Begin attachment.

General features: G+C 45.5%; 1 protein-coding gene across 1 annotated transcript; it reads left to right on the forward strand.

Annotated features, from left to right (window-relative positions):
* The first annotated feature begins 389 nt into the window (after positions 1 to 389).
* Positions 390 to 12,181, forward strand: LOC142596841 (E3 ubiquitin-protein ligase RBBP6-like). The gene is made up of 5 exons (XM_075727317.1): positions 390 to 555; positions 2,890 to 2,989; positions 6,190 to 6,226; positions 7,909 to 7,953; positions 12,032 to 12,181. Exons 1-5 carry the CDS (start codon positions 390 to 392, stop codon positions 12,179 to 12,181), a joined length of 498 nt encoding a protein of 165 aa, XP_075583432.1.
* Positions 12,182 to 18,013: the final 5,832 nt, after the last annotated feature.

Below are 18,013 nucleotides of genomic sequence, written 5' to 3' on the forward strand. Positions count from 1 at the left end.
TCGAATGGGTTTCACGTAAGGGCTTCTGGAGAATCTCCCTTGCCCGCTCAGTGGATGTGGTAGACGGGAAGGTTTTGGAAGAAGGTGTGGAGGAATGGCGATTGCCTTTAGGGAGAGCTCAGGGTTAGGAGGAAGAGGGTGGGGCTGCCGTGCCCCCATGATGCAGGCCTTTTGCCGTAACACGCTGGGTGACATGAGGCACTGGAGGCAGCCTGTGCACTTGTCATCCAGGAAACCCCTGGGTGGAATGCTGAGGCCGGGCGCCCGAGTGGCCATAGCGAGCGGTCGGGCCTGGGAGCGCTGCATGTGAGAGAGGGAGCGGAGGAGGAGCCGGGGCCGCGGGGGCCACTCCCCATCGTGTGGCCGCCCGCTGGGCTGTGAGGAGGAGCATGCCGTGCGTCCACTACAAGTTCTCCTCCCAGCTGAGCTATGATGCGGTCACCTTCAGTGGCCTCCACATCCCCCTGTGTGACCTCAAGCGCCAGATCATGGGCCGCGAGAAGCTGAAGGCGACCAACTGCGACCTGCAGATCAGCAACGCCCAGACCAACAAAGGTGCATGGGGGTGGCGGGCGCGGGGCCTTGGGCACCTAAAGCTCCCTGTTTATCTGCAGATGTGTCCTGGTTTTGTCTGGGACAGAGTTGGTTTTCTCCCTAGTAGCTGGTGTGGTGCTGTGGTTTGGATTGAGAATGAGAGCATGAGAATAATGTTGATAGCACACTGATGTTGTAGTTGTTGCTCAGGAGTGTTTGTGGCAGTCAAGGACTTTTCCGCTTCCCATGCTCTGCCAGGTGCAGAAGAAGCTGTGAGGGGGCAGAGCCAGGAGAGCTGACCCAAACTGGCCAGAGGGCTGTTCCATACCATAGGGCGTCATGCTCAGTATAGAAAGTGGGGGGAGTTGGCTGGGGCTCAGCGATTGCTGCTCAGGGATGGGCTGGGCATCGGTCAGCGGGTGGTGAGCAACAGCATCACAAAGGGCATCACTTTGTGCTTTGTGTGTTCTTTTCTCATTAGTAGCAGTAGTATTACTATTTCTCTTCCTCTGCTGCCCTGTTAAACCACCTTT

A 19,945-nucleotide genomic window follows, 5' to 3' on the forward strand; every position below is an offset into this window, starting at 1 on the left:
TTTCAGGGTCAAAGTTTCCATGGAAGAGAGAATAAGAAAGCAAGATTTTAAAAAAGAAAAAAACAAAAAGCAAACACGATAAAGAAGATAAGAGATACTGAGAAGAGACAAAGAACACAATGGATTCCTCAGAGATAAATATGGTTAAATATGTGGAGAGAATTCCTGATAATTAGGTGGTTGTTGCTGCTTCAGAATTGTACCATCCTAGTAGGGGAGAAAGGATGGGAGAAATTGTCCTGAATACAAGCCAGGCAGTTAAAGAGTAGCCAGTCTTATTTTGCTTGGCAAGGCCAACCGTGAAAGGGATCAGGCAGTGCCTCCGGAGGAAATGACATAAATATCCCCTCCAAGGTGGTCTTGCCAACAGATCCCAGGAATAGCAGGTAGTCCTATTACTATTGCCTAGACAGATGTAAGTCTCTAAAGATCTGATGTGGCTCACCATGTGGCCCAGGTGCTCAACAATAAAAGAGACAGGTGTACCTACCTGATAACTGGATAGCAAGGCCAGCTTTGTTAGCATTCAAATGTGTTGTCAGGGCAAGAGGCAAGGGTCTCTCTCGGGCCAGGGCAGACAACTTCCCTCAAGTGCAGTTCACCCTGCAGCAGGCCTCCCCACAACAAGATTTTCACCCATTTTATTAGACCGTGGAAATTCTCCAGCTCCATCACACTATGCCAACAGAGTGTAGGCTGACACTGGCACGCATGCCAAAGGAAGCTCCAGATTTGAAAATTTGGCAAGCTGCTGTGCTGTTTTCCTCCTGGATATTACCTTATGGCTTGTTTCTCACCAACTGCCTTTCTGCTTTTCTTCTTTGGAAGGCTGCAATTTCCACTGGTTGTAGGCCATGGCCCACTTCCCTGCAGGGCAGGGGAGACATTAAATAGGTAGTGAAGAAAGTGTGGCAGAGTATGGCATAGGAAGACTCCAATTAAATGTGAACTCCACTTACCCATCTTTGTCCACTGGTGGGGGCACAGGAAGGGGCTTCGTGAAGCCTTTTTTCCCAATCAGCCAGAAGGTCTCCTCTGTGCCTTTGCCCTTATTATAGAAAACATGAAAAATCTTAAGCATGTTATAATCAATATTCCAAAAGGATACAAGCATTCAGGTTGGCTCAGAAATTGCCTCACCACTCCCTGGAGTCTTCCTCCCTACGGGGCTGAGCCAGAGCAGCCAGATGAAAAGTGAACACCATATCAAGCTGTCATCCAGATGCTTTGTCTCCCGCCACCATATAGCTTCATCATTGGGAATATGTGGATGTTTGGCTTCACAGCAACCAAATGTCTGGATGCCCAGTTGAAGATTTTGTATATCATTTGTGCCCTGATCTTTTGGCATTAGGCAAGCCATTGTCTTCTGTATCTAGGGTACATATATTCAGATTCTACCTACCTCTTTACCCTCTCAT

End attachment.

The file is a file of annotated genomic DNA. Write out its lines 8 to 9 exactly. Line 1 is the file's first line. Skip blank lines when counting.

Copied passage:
A 19,945-nucleotide genomic window follows, 5' to 3' on the forward strand; every position below is an offset into this window, starting at 1 on the left:
TTTCAGGGTCAAAGTTTCCATGGAAGAGAGAATAAGAAAGCAAGATTTTAAAAAAGAAAAAAACAAAAAGCAAACACGATAAAGAAGATAAGAGATACTGAGAAGAGACAAAGAACACAATGGATTCCTCAGAGATAAATATGGTTAAATATGTGGAGAGAATTCCTGATAATTAGGTGGTTGTTGCTGCTTCAGAATTGTACCATCCTAGTAGGGGAGAAAGGATGGGAGAAATTGTCCTGAATACAAGCCAGGCAGTTAAAGAGTAGCCAGTCTTATTTTGCTTGGCAAGGCCAACCGTGAAAGGGATCAGGCAGTGCCTCCGGAGGAAATGACATAAATATCCCCTCCAAGGTGGTCTTGCCAACAGATCCCAGGAATAGCAGGTAGTCCTATTACTATTGCCTAGACAGATGTAAGTCTCTAAAGATCTGATGTGGCTCACCATGTGGCCCAGGTGCTCAACAATAAAAGAGACAGGTGTACCTACCTGATAACTGGATAGCAAGGCCAGCTTTGTTAGCATTCAAATGTGTTGTCAGGGCAAGAGGCAAGGGTCTCTCTCGGGCCAGGGCAGACAACTTCCCTCAAGTGCAGTTCACCCTGCAGCAGGCCTCCCCACAACAAGATTTTCACCCATTTTATTAGACCGTGGAAATTCTCCAGCTCCATCACACTATGCCAACAGAGTGTAGGCTGACACTGGCACGCATGCCAAAGGAAGCTCCAGATTTGAAAATTTGGCAAGCTGCTGTGCTGTTTTCCTCCTGGATATTACCTTATGGCTTGTTTCTCACCAACTGCCTTTCTGCTTTTCTTCTTTGGAAGGCTGCAATTTCCACTGGTTGTAGGCCATGGCCCACTTCCCTGCAGGGCAGGGGAGACATTAAATAGGTAGTGAAGAAAGTGTGGCAGAGTATGGCATAGGAAGACTCCAATTAAATGTGAACTCCACTTACCCATCTTTGTCCACTGGTGGGGGCACAGGAAGGGGCTTCGTGAAGCCTTTTTTCCCAATCAGCCAGAAGGTCTCCTCTGTGCCTTTGCCCTTATTATAGAAAACATGAAAAATCTTAAGCATGTTATAATCAATATTCCAAAAGGATACAAGCATTCAGGTTGGCTCAGAAATTGCCTCACCACTCCCTGGAGTCTTCCTCCCTACGGGGCTGAGCCAGAGCAGCCAGATGAAAAGTGAACACCATATCAAGCTGTCATCCAGATGCTTTGTCTCCCGCCACCATATAGCTTCATCATTGGGAATATGTGGATGTTTGGCTTCACAGCAACCAAATGTCTGGATGCCCAGTTGAAGATTTTGTATATCATTTGTGCCCTGATCTTTTGGCATTAGGCAAGCCATTGTCTTCTGTATCTAGGGTACATATATTCAGATTCTACCTACCTCTTTACCCTCTCAT